Civil War Union Naval Ship
USS Cambridge (1861-1865)
USS Cambridge , an 858-ton (burden) wooden screw cruiser, was built at Medford, Massachusetts, in 1859-1860 as a civilian steamship. In late July 1861, some months after the beginning of the Civil War, she was purchased by the Navy. Following conversion to a warship she was commissioned in August and soon began duty enforcing the blockade of the Confederacy's Atlantic coast.
While operating with the North Atlantic Blockading Squadron in 1861-1864, Cambridge took part in the capture or destruction of eleven would-be blockade runners, among them the fast steamers Modern Greece and Dee . On 17 March 1862 she was present when the Confederate cruiser Nashville escaped from Beaufort, N.C., in a successful attempt to reach a friendly port further south.
Cambridge spent the Civil War's final months with the South Atlantic Blockading Squadron, which was responsible for covering the shores of eastern Florida, Georgia and South Carolina. Sent north for decommissioning after the conclusion of hostilities, she was sold in June 1865.
Depicted during the Civil War. This 19th Century photographic print may be of an artwork, or possibly a model.
Naval Strategies of the Civil War: Confederate Innovations and Federal Opportunism
Compare and contrast the strategies of the Southern Secretary of the Navy, Mallory, against his rival in the North, Welles. Mallory used technological innovation and the skill of individuals to bolster the South's seapower against the Union Navy's superior numbers
Civil War: Flags, Badges, c.1895
40 in. x 26 in.
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Civil War Musket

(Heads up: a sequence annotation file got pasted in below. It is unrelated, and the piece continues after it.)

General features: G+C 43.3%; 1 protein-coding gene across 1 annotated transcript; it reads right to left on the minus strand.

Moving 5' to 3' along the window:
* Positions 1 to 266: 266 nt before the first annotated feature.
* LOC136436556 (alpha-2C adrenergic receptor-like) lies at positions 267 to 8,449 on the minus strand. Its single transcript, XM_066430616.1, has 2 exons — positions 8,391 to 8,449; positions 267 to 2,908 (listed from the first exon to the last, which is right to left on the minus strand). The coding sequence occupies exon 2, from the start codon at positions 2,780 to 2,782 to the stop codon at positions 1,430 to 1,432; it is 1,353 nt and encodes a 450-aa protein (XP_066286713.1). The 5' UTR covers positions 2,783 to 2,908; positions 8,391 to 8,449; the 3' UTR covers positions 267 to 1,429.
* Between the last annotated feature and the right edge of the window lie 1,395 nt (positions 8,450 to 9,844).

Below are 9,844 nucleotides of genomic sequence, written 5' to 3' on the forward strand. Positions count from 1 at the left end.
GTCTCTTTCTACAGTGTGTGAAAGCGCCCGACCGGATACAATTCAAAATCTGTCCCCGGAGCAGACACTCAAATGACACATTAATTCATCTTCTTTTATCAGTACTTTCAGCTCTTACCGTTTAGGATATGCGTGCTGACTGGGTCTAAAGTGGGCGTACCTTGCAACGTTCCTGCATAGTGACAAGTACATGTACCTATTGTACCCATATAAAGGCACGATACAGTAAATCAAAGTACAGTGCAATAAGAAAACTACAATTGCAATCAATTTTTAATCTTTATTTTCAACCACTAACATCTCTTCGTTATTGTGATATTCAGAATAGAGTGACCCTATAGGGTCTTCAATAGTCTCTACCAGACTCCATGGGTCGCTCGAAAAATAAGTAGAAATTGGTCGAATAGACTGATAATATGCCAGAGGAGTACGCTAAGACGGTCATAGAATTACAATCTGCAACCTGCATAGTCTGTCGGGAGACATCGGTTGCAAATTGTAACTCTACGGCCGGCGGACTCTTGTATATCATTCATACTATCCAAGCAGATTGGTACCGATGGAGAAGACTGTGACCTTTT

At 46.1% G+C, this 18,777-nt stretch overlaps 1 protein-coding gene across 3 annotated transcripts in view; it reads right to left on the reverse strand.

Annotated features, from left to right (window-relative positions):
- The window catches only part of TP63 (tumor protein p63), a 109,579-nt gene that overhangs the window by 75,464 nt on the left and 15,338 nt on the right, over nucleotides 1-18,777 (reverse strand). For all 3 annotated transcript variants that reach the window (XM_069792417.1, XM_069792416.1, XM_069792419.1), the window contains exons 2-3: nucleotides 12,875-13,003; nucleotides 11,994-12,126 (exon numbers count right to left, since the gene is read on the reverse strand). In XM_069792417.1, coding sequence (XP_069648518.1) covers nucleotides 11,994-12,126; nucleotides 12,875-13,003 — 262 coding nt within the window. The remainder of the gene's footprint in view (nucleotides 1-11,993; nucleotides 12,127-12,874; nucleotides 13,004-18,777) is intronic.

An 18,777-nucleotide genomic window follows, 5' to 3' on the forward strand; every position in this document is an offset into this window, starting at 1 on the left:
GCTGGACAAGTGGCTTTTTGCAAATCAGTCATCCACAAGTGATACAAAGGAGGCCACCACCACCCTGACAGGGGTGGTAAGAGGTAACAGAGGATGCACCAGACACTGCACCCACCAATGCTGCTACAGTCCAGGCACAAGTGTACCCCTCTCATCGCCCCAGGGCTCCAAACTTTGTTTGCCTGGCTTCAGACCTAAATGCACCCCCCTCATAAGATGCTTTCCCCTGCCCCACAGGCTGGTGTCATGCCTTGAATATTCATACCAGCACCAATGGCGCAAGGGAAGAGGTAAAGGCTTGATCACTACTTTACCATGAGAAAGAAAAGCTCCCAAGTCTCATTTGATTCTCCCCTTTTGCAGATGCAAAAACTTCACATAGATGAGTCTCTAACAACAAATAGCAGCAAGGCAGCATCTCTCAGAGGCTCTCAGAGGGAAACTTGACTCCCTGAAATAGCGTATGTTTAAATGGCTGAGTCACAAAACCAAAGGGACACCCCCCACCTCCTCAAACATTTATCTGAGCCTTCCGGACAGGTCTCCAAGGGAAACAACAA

Wood & Steel Frontier Rifle Designed After The Original Rifle
Civil War Soldier 102 Piece Playset
Civil War Ships and Battles
Civil War Submarines
Civil War Naval Timeline
American Civil War Exhibits
State Battle Maps
Civil War Summary
Civil War Timeline
Women in the Civil War
Battles by Campaign
Civil War Confederate
Suede Grey Kepi Hat
Civil War Model 1851 Naval Pistol
American Civil War Marines 1861-65
Marines wearing blue and grey fought in many dramatic actions afloat and ashore – ship-to-ship engagements, cutting-out expeditions, and coastal landings. This book offers a comprehensive summary of all such battles, illustrated with rare early photographs
Union River Ironclad 1861-65
At the start of the American Civil War, neither side had warships on the Mississippi River. In what would prove the vital naval campaign of the war, both sides fought for control of the river. While the Confederates relied on field fortifications and small gunboats, the Union built a series of revolutionary river ironclads
Raising the Hunley: The Remarkable History and Recovery of the Lost Confederate Submarine
For more than a century the fate of the Hunley remained one of the great unsolved mysteries of the Civil War. Then, on August 8, 2000, with thousands of spectators crowding Charleston Harbor, the Hunley was raised from the bottom of the sea and towed ashore.
The Story of the H.L. Hunley
During the Civil War, Union forces blockade the port of Charleston so the Confederate army seeks a way to attrack the Yankee Ships. George Dixon is part of the group of men given the task of creating and building the "fish boat," a submarine. The H.L. Hunley ultimately sets out on its mission to sink Yankee ships, but fails to return, its whereabouts unknown.
Halls of Honor
The U.S. Navy Museum takes you on an informed and entertaining romp through one of North America s oldest and finest military museums. The museum has been in continuous operation at the Washington Navy Yard since the American Civil War
Raise The Alabama
She was known as "the ghost ship." During the Civil War, the CSS Alabama sailed over 75,000 miles and captured more than 60 Union vessels. But her career came to an end in June of 1864 when she was sunk by the USS Kearsarge off the coast of Northern France
The Civil War - A Film by Ken Burns
Here is the saga of celebrated generals and ordinary soldiers, a heroic and transcendent president and a country that had to divide itself in two in order to become one
Blue Vs. Gray - Killing Fields
Relive the most vicious fighting of the Civil War, in which General Ulysses S. Grant forcibly reversed the tide of the conflict by paying with the blood of thousands. It was a desperate time for the Union
U.S. National Park Service
U.S. Library of Congress
US Naval Archives
Civil War Games